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 — Nick Argyros Photo

Lady with Horse Subtitle

Beyond the pale … lost in time and in the hills of Fly Creek is the … Whimsy Hill Studio at the sign of the “Lady with Horse.”

Lady left New York City where she was considered to be the negative retoucher with soul and bought a happily haunted old farmhouse. She and her horse rode the country roads and woods in exquisite loneliness. The aloneness became one of the sources of Lady’s magic. It allowed her to recall all past talents, even the ones of which she was not aware.

With the knowledge gained having been an artist, a fashion designer, a student of historical environments, a retoucher with more than fifty years experience, and her strong intuition and empathy makes this photographer … unique.

Somewhere in Time

I am happy to have broken rules and ignored guidelines … I couldn’t be where the people are and the traffic is … I am lost in the boondocks … no money for equipment, lights, light meters, darkroom, cameras, lenses, reflectors, posing chairs, impressive reception room, etc., and 40 years doing negative retouching does not teach one to be a photographer when one is too old to be a retoucher.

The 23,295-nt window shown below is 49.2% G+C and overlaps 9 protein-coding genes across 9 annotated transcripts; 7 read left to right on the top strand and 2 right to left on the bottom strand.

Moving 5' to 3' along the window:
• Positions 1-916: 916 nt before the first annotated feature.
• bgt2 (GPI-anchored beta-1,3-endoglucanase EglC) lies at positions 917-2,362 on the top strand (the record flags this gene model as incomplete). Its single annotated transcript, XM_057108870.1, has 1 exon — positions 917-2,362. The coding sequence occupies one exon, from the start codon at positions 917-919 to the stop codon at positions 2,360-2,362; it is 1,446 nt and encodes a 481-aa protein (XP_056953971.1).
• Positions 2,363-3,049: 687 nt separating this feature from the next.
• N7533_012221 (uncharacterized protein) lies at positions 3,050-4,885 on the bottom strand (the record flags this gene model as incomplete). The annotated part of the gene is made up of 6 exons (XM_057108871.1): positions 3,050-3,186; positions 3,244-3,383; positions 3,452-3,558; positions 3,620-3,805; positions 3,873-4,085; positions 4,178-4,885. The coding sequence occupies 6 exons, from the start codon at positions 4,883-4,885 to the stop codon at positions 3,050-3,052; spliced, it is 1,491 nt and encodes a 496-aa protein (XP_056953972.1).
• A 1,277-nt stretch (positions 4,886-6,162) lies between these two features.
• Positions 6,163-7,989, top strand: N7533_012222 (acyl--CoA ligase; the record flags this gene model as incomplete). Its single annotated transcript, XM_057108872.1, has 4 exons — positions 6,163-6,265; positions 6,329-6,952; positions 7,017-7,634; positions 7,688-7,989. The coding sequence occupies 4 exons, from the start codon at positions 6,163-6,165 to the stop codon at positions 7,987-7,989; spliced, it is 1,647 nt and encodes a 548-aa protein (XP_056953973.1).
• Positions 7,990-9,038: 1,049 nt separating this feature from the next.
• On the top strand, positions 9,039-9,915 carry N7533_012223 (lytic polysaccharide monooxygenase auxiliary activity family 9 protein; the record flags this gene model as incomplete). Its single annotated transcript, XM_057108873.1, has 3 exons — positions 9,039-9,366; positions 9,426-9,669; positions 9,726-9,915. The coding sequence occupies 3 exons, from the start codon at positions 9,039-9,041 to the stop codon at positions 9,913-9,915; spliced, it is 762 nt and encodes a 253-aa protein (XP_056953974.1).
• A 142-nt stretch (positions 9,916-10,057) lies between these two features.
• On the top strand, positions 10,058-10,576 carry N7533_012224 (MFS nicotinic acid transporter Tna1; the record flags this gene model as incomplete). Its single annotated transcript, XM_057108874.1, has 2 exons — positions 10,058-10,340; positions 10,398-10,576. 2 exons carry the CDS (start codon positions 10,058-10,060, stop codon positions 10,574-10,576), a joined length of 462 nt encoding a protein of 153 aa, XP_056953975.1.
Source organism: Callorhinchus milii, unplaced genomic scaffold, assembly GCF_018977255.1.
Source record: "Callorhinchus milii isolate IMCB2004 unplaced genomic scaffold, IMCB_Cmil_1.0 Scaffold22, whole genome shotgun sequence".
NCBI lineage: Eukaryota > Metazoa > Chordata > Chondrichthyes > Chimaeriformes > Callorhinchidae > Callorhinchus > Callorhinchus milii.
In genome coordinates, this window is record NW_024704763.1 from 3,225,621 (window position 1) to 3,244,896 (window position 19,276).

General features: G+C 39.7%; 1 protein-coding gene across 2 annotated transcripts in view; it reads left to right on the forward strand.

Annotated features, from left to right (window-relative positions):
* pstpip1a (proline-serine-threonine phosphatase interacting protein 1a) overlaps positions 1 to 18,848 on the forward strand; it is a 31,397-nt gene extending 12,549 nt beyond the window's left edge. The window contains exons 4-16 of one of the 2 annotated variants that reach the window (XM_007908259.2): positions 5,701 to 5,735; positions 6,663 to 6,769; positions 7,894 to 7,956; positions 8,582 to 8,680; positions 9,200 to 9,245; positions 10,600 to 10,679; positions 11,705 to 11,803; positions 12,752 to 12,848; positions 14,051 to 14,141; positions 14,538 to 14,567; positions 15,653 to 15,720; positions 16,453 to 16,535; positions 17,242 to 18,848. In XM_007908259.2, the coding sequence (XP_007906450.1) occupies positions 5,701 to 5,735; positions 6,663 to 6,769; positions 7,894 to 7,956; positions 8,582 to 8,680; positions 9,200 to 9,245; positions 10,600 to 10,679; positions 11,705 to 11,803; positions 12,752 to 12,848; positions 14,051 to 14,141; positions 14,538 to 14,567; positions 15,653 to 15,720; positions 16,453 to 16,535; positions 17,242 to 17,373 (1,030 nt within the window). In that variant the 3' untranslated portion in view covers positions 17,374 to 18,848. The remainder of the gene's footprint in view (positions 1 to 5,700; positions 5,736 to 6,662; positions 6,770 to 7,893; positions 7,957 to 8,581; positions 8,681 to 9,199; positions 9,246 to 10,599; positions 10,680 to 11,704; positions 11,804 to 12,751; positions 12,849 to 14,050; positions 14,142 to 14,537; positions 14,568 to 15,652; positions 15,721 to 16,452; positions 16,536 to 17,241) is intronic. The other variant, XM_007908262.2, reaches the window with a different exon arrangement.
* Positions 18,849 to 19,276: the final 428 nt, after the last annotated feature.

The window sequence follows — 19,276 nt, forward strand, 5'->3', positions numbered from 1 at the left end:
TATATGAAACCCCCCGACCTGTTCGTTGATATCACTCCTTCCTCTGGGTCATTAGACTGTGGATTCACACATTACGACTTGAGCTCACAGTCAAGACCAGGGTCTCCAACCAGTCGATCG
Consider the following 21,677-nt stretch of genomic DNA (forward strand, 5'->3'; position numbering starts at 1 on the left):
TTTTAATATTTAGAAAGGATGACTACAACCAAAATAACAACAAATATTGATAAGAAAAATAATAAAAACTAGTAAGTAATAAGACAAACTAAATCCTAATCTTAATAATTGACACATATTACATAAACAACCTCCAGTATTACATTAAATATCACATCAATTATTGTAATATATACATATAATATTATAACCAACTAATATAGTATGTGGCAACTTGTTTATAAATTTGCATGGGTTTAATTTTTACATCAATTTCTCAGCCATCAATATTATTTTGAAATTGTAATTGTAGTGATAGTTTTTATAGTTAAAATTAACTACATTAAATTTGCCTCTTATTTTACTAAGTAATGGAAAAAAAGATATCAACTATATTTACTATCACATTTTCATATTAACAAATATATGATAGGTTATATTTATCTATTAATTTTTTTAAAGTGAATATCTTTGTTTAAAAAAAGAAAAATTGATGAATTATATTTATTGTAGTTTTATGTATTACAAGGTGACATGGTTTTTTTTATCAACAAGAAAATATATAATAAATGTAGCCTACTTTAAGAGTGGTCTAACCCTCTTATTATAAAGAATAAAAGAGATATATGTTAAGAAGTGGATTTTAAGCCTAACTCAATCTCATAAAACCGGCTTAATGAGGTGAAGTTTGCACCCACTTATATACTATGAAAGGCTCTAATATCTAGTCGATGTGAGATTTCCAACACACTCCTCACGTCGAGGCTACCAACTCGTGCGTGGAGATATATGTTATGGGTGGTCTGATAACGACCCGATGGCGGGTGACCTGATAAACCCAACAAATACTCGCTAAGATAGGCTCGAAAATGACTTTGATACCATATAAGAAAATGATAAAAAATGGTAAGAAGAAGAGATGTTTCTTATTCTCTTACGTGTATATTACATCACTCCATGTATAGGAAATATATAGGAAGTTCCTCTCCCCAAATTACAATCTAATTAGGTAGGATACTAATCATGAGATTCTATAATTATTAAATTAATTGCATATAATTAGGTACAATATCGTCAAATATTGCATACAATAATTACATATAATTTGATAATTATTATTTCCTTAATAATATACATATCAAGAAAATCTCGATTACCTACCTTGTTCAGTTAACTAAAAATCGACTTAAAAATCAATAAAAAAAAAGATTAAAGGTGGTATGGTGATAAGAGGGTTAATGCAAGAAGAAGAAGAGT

So I became a photographer anyway … with a creaky camera stand and an 80-year-old camera with a broken shutter, working within a four by nine foot area in a very shabby old farmhouse, cluttered to the gills with props. The light is from a window and the exposure meter is a reusable intuition. I have learned (almost too late) that too much is too bad.